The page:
Neither nozzle 16 nor tube 20 contacts the containers C at test station 12; rather both are spaced at positions outside of the containers in close proximity to the openings thereof. This is advantageous in that no physical coupling is required to the containers C, or insertion of probes into the containers, which would impede their rapid movement along conveyor 10 and thus slow down the sampling rate. High speed sampling rates of from about 200 to 1000 bottles per minute are possible with the system and method of the present invention. The conveyor 10 is preferably driven continuously to achieve these rates without stopping or slowing the bottles down at the test station.
A bypass line 24 is provided in communication with the evacuator sampler 22 so that a predetermined portion (preferably about 90%) of the sample from cloud 18 entering tube 20 can be diverted through bypass line 24. The remaining sample portion passes to a residue analyzer 26, which determines whether undesirable substances are present, and then is exhausted. One purpose of diverting a large portion of the sample from cloud 18 is to reduce the amount of sample passing from evacuator sampler 22 to residue analyzer 26 in order to achieve high speed analysis. This is done in order to provide manageable levels of samples to be tested by the residue analyzer 26. Another purpose for diverting a portion of the sample is to be able to substantially remove all of sample cloud 18 by evacuator 22 from the test station area and divert the excess through bypass line 24. In a preferred embodiment the excess portion of the sample passing through bypass line 24 is returned to air injector 14 for introduction into the subsequent containers moving along conveyor 10 through nozzle 16. However, it would also be possible to simply vent bypass line 24 to the atmosphere.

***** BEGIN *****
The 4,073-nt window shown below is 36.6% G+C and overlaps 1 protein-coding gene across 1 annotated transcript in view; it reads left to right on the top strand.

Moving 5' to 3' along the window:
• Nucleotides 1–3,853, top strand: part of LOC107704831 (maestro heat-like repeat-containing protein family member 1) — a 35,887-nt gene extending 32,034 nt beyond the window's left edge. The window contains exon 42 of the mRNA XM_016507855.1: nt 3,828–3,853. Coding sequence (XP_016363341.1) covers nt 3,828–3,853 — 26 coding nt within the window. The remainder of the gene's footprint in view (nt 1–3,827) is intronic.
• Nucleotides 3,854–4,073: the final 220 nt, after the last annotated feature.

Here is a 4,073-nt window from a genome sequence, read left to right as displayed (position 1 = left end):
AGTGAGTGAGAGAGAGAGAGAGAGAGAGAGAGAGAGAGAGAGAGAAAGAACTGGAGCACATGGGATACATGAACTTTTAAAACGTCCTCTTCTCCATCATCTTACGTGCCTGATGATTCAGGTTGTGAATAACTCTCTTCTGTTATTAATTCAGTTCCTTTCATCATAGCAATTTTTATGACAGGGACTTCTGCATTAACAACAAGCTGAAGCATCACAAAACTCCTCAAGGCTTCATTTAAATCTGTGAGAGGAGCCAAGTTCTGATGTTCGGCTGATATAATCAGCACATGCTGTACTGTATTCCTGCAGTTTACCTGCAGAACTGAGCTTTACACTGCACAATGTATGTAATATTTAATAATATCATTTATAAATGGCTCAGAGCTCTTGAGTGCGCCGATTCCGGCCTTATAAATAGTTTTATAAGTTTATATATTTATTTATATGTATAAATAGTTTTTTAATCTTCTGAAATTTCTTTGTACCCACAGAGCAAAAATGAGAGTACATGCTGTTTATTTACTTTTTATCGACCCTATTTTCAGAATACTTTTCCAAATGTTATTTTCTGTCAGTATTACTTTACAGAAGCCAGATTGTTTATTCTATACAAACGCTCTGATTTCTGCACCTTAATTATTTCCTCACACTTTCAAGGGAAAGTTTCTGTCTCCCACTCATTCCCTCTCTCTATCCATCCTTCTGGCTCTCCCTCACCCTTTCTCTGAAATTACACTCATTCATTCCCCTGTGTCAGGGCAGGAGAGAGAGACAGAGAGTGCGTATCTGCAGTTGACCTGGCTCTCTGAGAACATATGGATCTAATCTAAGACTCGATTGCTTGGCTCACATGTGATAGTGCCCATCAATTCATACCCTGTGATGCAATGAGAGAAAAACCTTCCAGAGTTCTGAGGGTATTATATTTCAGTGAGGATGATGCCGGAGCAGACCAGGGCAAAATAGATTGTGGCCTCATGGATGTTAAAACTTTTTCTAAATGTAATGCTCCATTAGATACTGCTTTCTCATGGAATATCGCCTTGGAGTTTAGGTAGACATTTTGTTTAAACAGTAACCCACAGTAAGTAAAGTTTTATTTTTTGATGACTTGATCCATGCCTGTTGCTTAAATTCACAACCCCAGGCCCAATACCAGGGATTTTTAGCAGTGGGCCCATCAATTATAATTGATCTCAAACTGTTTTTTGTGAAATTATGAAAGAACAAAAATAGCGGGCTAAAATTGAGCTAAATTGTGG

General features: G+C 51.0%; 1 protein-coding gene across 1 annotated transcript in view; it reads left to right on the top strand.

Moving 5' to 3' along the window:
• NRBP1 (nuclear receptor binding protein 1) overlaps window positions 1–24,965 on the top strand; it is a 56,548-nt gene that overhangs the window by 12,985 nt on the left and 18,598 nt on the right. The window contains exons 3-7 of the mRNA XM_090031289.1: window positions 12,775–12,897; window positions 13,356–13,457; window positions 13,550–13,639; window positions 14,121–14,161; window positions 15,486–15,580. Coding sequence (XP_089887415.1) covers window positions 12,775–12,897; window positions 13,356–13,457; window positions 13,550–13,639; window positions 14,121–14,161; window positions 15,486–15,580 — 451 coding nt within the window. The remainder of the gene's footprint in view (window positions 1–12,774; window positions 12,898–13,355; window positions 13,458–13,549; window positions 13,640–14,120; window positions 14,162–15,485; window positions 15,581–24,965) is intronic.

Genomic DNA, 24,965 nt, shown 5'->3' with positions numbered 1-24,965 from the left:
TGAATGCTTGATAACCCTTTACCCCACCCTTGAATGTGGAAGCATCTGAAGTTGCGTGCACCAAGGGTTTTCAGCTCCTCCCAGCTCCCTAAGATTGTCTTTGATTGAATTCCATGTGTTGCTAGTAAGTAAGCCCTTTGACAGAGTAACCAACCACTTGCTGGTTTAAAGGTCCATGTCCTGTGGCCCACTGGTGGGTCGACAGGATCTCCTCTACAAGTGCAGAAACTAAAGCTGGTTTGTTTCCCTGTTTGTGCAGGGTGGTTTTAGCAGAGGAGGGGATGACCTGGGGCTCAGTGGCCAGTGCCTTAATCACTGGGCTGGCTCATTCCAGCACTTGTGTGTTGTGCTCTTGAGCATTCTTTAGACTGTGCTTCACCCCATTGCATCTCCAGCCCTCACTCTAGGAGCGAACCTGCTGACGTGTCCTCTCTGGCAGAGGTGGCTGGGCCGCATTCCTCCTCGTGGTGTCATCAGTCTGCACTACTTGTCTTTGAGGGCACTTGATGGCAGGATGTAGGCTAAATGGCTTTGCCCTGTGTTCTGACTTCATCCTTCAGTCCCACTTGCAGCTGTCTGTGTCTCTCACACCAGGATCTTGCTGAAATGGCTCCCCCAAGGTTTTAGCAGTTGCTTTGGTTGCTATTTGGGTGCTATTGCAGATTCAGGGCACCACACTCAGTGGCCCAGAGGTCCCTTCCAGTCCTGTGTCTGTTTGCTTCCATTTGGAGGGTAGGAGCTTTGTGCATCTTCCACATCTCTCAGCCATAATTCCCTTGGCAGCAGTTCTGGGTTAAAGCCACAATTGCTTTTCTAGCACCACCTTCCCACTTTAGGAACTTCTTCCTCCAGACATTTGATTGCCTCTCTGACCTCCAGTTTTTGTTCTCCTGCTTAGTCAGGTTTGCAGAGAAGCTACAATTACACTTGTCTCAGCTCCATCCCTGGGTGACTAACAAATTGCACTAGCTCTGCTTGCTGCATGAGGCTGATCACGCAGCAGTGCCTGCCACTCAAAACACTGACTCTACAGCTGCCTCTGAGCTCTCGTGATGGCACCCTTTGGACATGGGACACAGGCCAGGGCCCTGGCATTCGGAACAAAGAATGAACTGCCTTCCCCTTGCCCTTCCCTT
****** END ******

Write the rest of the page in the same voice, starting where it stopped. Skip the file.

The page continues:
It should be understood that sample cloud 18 could be analyzed in situ without transporting it to a remote analyzer such as 26. It could also be transported to analyzer 26 by blowing rather than sucking.